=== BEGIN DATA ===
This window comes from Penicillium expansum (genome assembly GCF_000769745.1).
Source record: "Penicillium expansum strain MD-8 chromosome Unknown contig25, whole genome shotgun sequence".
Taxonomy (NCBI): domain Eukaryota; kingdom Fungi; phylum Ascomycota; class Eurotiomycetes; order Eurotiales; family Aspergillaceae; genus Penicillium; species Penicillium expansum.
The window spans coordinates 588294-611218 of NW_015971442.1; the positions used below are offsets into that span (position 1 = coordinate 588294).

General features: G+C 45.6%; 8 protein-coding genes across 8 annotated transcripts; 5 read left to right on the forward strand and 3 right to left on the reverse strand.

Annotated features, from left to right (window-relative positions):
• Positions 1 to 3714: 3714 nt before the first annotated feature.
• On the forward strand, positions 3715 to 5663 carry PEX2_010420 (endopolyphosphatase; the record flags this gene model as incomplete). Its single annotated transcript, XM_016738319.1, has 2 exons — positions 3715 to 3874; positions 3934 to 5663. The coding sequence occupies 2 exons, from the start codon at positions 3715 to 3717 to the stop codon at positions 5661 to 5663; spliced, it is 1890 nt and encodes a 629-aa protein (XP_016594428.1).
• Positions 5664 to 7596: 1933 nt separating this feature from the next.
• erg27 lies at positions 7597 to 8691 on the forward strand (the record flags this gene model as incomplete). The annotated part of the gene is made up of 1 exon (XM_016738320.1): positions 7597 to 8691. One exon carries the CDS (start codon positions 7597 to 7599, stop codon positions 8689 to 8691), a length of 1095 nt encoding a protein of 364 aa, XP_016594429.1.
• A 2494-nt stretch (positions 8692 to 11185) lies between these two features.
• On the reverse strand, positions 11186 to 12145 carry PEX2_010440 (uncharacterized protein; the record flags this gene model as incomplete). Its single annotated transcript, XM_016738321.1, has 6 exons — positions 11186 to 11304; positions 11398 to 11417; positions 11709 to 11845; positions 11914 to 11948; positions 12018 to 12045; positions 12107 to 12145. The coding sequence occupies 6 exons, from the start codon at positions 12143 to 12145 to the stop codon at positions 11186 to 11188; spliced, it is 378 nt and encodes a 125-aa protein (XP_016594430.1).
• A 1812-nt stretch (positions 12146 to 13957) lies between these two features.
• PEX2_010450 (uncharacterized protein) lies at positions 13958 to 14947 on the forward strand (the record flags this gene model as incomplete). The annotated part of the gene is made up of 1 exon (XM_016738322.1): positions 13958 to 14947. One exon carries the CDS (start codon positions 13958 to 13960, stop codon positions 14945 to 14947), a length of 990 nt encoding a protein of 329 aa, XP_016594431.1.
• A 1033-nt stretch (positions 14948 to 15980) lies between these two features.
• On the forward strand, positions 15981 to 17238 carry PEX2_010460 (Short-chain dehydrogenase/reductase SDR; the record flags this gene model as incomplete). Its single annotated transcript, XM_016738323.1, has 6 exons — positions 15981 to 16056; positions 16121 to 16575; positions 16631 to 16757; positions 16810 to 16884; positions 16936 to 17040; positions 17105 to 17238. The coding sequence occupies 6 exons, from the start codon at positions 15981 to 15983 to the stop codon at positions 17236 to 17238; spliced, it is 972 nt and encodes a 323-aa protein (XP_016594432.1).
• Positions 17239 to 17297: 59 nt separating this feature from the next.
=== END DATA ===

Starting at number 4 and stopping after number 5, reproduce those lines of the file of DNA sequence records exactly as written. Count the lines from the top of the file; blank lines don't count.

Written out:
The window spans coordinates 588294-611218 of NW_015971442.1; the positions used below are offsets into that span (position 1 = coordinate 588294).

General features: G+C 45.6%; 8 protein-coding genes across 8 annotated transcripts; 5 read left to right on the forward strand and 3 right to left on the reverse strand.